As I edited my last post, it occurred to me that self-absorption is one of the reasons for my genetic “defect.” Assuming responsibility for everything requires a pretty sticky relationship with your ego. It reminds me of cartoons where the characters get stuck in their own “fly paper” and end up a big ball of glue, lint, hair, and other assorted trash. I’ve been processing a lot of pain about my son who is disabled (marinating in it might be a more appropriate description) and have resorted to eating “cheerfully” colored foods to bolster my spirit. (carrots, clementines – you get the idea) Along with the pain is the shame I feel in thinking that somehow MY grief is deeper than anyone else’s. It all just gets stickier the more I think about it. I’ve listened to Tara Brach’s podcasts, which always help unstick some of the mental glue. Also, despite my lack of faith, reading the poetry of Wendell Brown is magical in its’ ability to snip away at the bindings my brain creates so craftily. (thank you my dear Brother Blogger, for giving so much to the world) http://foreverpoetic.me/
It’s another day, the sun is going down, and soon my son will come rolling up the sidewalk from school. (where he is the student of the month this month – GOOO DAN!!!!) His smile never fails to bring one to my lips as well, and his dry sense of humor always chases some of the blues away. He is still here with me. All three of my precious children are still here with me, and that makes today a pretty fantastic day!!
Writing at home full-time is a dream of mine. I realize it’s a dream shared by millions, if not billions, of people and very few have the privilege of living it. You need a benefactor, or a windfall of money, to sustain yourself financially and that’s if you’re only trying to support yourself. In addition to the practical reality of surviving, you also need self-discipline and self-confidence to keep at it when your ideas dry up and you doubt your talent. The two blogs I write have generated little interest in the online world, but that doesn’t take away the joy I’ve found creating them. It’s a benefit that few people have read either one because I haven’t had to withstand scathing criticism, deserved or not. Praise, I suspect, is less apt to be found from writing in this way although it’s nice when someone comments positively.
The two enemies I most commonly encounter daily are fatigue, and loss of time. I live with a man who can survive on 4 hours of sleep a night during the work week, and then “make-up” for what he’s lost on the weekend by sleeping in. This is not a cycle that works especially well for me, and being a light sleeper I end up getting very broken sleep as well as too few hours of it. Once everyone has left for work and school, I usually crawl back into bed and grab an hour while I can. This has a HUGE impact on my productivity. Guilt inevitably follows these naps and I often find it’s 3:00 before I’ve actually begun anything. This leaves me with 30 minutes until the first child gets home from school, and the other two follow in succession soon after. This is where time management skills would benefit me greatly. It is so easy to get buffeted about by the stream of thoughts and emotions that cascade from my fractious mind. Checking my email is often the first thing I do when starting my day. This can take minutes to hours depending on what newsletters have arrived with links to other websites that lead me inexorably toward accomplishing nothing, other than reading, which while mentally rewarding does not generate anything I can point to as a “product.” Attending to my blogs helps make the day seem worthwhile, but the benefits to my family are hard to assess. (a more mentally balanced Mom?)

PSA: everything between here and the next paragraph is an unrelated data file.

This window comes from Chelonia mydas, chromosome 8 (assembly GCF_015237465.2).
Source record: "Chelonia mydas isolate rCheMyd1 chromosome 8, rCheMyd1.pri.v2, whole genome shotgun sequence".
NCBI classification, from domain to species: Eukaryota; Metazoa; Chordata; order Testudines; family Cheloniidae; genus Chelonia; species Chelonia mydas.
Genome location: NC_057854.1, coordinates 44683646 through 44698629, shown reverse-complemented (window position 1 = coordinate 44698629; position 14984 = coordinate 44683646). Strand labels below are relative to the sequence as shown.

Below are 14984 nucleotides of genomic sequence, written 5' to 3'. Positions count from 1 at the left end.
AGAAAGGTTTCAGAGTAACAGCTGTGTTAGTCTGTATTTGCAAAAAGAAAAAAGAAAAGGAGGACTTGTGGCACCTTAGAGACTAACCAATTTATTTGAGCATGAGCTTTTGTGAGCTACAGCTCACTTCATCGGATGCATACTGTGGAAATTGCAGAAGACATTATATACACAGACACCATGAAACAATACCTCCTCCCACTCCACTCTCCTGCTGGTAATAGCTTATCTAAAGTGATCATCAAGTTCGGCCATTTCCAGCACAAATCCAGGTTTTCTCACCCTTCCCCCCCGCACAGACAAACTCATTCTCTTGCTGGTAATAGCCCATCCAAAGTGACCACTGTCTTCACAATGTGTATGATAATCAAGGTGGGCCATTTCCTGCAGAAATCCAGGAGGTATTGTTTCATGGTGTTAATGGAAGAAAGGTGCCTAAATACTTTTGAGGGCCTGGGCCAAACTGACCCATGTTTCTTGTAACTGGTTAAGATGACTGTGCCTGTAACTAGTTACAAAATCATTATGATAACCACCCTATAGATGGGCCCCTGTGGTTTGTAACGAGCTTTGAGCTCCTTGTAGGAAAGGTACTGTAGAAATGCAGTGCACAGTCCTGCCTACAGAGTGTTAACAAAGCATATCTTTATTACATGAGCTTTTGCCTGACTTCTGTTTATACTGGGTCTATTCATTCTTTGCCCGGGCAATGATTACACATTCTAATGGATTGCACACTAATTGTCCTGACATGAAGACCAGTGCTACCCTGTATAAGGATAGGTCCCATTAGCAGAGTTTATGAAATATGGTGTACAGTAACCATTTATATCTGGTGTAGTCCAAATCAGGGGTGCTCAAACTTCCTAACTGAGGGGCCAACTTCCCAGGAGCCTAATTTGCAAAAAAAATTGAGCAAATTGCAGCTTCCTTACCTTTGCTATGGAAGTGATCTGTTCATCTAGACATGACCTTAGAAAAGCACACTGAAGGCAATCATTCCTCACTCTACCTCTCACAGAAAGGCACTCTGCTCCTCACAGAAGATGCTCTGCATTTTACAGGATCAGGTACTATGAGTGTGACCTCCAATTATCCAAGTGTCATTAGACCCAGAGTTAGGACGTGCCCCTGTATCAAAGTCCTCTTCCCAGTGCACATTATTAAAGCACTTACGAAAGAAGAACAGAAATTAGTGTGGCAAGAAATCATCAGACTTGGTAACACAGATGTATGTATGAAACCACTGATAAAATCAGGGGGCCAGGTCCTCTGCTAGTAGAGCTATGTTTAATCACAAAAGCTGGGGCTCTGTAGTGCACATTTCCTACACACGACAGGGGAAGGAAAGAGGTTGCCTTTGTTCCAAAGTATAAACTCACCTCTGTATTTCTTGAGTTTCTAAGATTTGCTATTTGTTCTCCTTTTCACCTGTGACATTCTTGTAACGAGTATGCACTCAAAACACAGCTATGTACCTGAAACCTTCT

The physics of time makes no sense to me, whether due to my PTSD, my inborn genetics, or some combination of factors. Minutes, even hours, disappear in a stretch and I’ve yet to find a way of reclaiming them. The tool I’ve found most helpful in staunching the flow of insensible time loss from my day is mindfulness practice. It’s slow going. That’s probably best though, with the time left in this life running quickly by. Anything that can help bring me back to presence, even for an instant, is a blessing. Spending time with my Father, which I shared about in my last “Reintegrating” post, has shown me how vital being present is. A moment of thankfulness is here, right now, for that. To those of you who are successfully living the dream, I’ll be watching for tips as I continue in my own pursuit of it.